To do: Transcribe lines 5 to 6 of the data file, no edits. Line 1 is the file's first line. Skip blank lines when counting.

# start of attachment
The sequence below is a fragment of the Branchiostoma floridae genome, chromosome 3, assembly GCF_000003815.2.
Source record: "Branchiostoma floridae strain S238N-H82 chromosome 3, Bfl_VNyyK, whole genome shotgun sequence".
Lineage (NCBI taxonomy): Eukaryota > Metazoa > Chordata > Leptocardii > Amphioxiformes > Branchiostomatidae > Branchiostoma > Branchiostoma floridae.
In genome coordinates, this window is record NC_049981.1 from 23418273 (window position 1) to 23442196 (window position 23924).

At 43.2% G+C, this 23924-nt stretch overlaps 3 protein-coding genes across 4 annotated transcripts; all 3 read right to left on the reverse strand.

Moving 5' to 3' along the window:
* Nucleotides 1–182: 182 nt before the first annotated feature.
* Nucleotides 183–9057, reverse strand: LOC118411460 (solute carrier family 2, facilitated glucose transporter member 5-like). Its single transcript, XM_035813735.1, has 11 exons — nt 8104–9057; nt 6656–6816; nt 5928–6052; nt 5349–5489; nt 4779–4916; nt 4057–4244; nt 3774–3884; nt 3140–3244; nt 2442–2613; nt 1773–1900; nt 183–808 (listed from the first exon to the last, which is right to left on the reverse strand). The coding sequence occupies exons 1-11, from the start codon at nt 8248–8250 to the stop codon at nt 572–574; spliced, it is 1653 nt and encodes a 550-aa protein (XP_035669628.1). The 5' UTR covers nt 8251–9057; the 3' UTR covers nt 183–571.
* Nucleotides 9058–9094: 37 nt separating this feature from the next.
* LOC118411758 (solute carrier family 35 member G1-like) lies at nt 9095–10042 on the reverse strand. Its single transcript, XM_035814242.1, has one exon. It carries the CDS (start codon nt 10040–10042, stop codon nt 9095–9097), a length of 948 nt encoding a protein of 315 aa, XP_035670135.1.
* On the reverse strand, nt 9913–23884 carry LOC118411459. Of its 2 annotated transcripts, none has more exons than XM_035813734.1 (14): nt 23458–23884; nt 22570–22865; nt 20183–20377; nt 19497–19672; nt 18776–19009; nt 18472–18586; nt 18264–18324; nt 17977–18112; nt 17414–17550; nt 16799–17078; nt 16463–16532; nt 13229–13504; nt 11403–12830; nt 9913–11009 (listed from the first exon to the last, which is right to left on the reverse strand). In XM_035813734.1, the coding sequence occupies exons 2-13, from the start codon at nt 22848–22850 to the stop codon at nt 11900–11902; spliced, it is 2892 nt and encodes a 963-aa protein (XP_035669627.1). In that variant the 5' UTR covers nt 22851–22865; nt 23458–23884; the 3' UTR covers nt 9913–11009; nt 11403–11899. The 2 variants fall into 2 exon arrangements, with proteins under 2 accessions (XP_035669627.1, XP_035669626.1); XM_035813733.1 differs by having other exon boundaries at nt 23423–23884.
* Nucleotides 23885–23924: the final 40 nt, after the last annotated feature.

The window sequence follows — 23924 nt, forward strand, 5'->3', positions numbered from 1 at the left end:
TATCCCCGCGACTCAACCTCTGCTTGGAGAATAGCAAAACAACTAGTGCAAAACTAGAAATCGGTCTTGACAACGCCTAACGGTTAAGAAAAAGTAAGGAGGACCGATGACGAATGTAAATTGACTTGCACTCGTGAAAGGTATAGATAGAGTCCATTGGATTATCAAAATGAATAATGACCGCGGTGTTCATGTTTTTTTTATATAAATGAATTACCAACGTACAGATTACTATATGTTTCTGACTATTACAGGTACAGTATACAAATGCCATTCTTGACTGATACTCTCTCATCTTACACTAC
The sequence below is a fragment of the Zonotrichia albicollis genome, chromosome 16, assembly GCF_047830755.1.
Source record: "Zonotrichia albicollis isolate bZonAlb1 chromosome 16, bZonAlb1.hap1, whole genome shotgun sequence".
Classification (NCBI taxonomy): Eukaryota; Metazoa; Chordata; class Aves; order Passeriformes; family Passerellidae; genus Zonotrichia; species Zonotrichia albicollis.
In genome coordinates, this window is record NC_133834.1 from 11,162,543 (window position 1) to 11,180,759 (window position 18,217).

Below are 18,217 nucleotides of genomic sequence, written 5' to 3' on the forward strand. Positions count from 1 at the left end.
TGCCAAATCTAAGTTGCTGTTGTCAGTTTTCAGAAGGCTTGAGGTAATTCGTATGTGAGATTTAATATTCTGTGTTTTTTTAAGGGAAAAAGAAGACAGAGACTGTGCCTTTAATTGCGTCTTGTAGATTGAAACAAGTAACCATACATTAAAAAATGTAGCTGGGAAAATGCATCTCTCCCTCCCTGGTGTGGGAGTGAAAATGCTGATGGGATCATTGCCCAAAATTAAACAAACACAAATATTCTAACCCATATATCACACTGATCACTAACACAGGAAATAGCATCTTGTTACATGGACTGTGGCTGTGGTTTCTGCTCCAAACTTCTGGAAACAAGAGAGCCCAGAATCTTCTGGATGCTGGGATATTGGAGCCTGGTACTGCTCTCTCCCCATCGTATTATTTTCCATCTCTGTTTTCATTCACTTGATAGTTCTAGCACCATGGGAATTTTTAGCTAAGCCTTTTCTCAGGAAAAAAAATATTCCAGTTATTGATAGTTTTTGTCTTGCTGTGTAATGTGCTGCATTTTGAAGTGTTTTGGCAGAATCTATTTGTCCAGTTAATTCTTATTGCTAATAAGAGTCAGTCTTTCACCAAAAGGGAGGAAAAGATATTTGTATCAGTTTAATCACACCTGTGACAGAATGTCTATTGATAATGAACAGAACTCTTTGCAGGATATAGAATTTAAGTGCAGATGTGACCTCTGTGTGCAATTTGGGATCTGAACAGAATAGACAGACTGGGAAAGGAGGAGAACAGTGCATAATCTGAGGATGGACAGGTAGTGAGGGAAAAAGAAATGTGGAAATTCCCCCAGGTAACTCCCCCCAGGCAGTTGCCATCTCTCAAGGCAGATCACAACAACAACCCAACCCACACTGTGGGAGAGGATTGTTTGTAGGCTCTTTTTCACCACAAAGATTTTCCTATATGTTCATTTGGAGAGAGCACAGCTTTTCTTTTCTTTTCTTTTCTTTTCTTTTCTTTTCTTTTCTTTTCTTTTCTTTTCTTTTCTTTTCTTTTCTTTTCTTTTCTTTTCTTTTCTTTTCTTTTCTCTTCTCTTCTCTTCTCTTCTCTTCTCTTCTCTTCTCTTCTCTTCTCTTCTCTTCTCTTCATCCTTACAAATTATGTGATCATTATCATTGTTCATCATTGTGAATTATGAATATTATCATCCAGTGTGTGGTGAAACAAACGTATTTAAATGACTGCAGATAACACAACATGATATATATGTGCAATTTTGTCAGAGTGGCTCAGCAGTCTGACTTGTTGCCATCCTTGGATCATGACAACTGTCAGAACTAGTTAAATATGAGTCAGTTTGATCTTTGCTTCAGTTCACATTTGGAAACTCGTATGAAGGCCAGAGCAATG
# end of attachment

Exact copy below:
At 43.2% G+C, this 23924-nt stretch overlaps 3 protein-coding genes across 4 annotated transcripts; all 3 read right to left on the reverse strand.

Moving 5' to 3' along the window: